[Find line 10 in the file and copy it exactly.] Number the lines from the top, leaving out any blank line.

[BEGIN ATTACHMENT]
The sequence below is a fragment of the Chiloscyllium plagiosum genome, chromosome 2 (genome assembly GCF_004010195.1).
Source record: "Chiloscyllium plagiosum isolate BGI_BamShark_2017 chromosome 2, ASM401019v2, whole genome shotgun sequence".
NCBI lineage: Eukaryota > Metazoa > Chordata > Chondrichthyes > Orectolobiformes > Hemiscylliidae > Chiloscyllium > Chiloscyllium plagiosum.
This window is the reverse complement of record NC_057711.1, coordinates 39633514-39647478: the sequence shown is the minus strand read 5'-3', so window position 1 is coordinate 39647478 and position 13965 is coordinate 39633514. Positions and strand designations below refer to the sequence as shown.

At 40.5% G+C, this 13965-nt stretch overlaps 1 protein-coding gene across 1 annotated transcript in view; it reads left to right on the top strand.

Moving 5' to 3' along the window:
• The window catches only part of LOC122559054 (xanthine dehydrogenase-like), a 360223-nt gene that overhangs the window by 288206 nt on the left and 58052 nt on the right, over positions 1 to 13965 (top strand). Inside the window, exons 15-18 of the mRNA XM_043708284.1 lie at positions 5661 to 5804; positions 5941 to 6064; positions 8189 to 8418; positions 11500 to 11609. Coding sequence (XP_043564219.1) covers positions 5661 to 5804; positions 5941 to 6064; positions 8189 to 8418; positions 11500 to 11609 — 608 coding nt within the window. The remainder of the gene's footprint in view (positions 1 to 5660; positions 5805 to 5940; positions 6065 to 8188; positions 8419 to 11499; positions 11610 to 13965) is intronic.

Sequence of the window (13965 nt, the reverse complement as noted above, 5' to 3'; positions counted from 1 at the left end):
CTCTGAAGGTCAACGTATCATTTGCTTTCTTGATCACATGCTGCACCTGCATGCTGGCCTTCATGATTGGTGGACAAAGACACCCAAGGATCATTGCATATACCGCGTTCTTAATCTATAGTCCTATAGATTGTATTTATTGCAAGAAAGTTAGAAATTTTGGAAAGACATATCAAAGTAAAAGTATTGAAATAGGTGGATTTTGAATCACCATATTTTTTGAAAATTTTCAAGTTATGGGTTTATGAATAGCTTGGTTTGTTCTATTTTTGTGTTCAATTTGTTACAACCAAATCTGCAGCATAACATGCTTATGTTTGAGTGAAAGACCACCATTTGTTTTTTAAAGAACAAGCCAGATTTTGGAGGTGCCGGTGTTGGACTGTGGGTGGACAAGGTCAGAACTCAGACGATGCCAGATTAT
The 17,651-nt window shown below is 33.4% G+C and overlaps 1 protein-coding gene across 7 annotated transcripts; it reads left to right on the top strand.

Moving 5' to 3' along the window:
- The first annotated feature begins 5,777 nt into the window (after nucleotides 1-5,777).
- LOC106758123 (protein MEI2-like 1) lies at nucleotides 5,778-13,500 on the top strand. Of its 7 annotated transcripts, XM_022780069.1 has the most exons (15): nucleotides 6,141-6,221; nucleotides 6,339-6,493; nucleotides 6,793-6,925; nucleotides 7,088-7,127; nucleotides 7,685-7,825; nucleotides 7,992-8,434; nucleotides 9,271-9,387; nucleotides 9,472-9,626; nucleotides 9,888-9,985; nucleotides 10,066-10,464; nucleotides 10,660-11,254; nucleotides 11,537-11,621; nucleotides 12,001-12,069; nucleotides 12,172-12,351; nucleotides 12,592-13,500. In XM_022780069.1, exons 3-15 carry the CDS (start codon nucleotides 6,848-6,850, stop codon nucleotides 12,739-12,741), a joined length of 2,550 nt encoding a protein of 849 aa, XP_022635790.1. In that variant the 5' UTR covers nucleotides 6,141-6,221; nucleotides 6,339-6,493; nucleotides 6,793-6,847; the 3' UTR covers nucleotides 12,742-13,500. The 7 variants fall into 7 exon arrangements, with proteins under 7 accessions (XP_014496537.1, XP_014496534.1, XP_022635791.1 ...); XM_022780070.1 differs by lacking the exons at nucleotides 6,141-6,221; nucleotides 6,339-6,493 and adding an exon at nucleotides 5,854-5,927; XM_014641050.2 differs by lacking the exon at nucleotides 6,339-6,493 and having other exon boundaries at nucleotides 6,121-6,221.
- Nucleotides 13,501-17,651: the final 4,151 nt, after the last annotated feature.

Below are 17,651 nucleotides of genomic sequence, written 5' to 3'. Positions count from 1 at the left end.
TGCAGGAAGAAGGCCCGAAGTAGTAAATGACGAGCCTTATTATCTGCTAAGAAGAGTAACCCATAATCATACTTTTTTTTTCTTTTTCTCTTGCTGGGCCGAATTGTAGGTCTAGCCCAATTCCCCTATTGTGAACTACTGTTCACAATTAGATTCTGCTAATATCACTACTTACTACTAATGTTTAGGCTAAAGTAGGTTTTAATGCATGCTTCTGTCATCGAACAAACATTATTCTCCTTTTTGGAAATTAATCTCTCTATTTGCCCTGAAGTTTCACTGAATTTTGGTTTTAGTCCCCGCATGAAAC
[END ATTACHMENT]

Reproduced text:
The 17,651-nt window shown below is 33.4% G+C and overlaps 1 protein-coding gene across 7 annotated transcripts; it reads left to right on the top strand.